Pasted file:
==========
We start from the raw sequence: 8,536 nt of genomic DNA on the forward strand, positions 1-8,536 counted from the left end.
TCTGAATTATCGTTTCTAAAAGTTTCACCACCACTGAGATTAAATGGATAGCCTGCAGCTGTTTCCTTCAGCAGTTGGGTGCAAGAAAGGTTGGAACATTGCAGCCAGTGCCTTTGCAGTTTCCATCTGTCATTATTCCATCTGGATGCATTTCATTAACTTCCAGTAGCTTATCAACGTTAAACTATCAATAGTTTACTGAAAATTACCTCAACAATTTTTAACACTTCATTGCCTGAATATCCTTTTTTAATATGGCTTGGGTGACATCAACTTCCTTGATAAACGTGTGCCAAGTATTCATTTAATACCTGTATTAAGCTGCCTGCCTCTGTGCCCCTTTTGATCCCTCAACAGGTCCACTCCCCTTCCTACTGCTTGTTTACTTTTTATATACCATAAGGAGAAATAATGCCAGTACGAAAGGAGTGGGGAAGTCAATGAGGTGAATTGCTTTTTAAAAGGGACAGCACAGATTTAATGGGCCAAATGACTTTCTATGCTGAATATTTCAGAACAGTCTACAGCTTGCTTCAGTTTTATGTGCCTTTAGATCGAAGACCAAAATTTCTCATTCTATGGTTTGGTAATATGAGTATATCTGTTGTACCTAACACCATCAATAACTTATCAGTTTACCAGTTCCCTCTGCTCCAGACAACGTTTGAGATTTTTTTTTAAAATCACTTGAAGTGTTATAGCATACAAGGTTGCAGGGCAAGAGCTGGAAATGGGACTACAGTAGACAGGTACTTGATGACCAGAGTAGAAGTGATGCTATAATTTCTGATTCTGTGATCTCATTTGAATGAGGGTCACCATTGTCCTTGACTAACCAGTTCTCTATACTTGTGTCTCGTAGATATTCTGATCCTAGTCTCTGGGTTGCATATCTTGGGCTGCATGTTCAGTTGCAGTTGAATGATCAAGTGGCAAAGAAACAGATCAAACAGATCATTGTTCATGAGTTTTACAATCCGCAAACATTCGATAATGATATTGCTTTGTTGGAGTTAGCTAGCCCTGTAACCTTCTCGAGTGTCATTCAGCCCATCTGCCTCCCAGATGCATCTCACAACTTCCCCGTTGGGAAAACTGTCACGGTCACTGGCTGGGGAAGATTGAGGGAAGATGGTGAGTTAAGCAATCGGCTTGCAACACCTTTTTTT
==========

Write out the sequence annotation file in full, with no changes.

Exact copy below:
We start from the raw sequence: 8,536 nt of genomic DNA on the forward strand, positions 1-8,536 counted from the left end.
TCTGAATTATCGTTTCTAAAAGTTTCACCACCACTGAGATTAAATGGATAGCCTGCAGCTGTTTCCTTCAGCAGTTGGGTGCAAGAAAGGTTGGAACATTGCAGCCAGTGCCTTTGCAGTTTCCATCTGTCATTATTCCATCTGGATGCATTTCATTAACTTCCAGTAGCTTATCAACGTTAAACTATCAATAGTTTACTGAAAATTACCTCAACAATTTTTAACACTTCATTGCCTGAATATCCTTTTTTAATATGGCTTGGGTGACATCAACTTCCTTGATAAACGTGTGCCAAGTATTCATTTAATACCTGTATTAAGCTGCCTGCCTCTGTGCCCCTTTTGATCCCTCAACAGGTCCACTCCCCTTCCTACTGCTTGTTTACTTTTTATATACCATAAGGAGAAATAATGCCAGTACGAAAGGAGTGGGGAAGTCAATGAGGTGAATTGCTTTTTAAAAGGGACAGCACAGATTTAATGGGCCAAATGACTTTCTATGCTGAATATTTCAGAACAGTCTACAGCTTGCTTCAGTTTTATGTGCCTTTAGATCGAAGACCAAAATTTCTCATTCTATGGTTTGGTAATATGAGTATATCTGTTGTACCTAACACCATCAATAACTTATCAGTTTACCAGTTCCCTCTGCTCCAGACAACGTTTGAGATTTTTTTTTAAAATCACTTGAAGTGTTATAGCATACAAGGTTGCAGGGCAAGAGCTGGAAATGGGACTACAGTAGACAGGTACTTGATGACCAGAGTAGAAGTGATGCTATAATTTCTGATTCTGTGATCTCATTTGAATGAGGGTCACCATTGTCCTTGACTAACCAGTTCTCTATACTTGTGTCTCGTAGATATTCTGATCCTAGTCTCTGGGTTGCATATCTTGGGCTGCATGTTCAGTTGCAGTTGAATGATCAAGTGGCAAAGAAACAGATCAAACAGATCATTGTTCATGAGTTTTACAATCCGCAAACATTCGATAATGATATTGCTTTGTTGGAGTTAGCTAGCCCTGTAACCTTCTCGAGTGTCATTCAGCCCATCTGCCTCCCAGATGCATCTCACAACTTCCCCGTTGGGAAAACTGTCACGGTCACTGGCTGGGGAAGATTGAGGGAAGATGGTGAGTTAAGCAATCGGCTTGCAACACCTTTTTTT